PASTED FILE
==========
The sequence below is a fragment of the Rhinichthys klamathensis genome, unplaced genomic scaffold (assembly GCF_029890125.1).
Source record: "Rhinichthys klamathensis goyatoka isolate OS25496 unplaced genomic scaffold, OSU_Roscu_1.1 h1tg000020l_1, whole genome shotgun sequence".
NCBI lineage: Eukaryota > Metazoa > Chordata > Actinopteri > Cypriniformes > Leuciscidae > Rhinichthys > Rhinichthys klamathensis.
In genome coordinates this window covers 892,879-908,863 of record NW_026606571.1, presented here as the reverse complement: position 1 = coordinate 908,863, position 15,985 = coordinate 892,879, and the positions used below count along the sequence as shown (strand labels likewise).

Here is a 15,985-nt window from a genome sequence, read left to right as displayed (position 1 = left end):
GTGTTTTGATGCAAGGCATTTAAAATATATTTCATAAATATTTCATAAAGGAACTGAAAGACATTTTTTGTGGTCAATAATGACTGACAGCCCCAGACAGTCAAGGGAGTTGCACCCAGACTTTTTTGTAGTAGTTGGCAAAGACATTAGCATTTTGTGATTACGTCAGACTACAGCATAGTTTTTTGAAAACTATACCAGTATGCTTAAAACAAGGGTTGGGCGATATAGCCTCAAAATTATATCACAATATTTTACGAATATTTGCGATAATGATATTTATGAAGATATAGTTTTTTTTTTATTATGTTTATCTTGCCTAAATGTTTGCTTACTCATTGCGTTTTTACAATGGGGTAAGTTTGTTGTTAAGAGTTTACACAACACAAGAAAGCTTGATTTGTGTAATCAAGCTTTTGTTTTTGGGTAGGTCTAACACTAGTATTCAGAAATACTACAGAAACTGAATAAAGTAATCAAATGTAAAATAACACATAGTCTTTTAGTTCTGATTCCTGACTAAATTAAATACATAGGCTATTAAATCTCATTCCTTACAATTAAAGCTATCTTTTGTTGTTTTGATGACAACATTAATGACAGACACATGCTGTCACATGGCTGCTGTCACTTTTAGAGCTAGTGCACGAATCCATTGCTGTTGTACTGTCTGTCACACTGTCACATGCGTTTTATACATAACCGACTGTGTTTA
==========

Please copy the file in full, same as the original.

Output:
The sequence below is a fragment of the Rhinichthys klamathensis genome, unplaced genomic scaffold (assembly GCF_029890125.1).
Source record: "Rhinichthys klamathensis goyatoka isolate OS25496 unplaced genomic scaffold, OSU_Roscu_1.1 h1tg000020l_1, whole genome shotgun sequence".
NCBI lineage: Eukaryota > Metazoa > Chordata > Actinopteri > Cypriniformes > Leuciscidae > Rhinichthys > Rhinichthys klamathensis.
In genome coordinates this window covers 892,879-908,863 of record NW_026606571.1, presented here as the reverse complement: position 1 = coordinate 908,863, position 15,985 = coordinate 892,879, and the positions used below count along the sequence as shown (strand labels likewise).

Here is a 15,985-nt window from a genome sequence, read left to right as displayed (position 1 = left end):
GTGTTTTGATGCAAGGCATTTAAAATATATTTCATAAATATTTCATAAAGGAACTGAAAGACATTTTTTGTGGTCAATAATGACTGACAGCCCCAGACAGTCAAGGGAGTTGCACCCAGACTTTTTTGTAGTAGTTGGCAAAGACATTAGCATTTTGTGATTACGTCAGACTACAGCATAGTTTTTTGAAAACTATACCAGTATGCTTAAAACAAGGGTTGGGCGATATAGCCTCAAAATTATATCACAATATTTTACGAATATTTGCGATAATGATATTTATGAAGATATAGTTTTTTTTTTATTATGTTTATCTTGCCTAAATGTTTGCTTACTCATTGCGTTTTTACAATGGGGTAAGTTTGTTGTTAAGAGTTTACACAACACAAGAAAGCTTGATTTGTGTAATCAAGCTTTTGTTTTTGGGTAGGTCTAACACTAGTATTCAGAAATACTACAGAAACTGAATAAAGTAATCAAATGTAAAATAACACATAGTCTTTTAGTTCTGATTCCTGACTAAATTAAATACATAGGCTATTAAATCTCATTCCTTACAATTAAAGCTATCTTTTGTTGTTTTGATGACAACATTAATGACAGACACATGCTGTCACATGGCTGCTGTCACTTTTAGAGCTAGTGCACGAATCCATTGCTGTTGTACTGTCTGTCACACTGTCACATGCGTTTTATACATAACCGACTGTGTTTA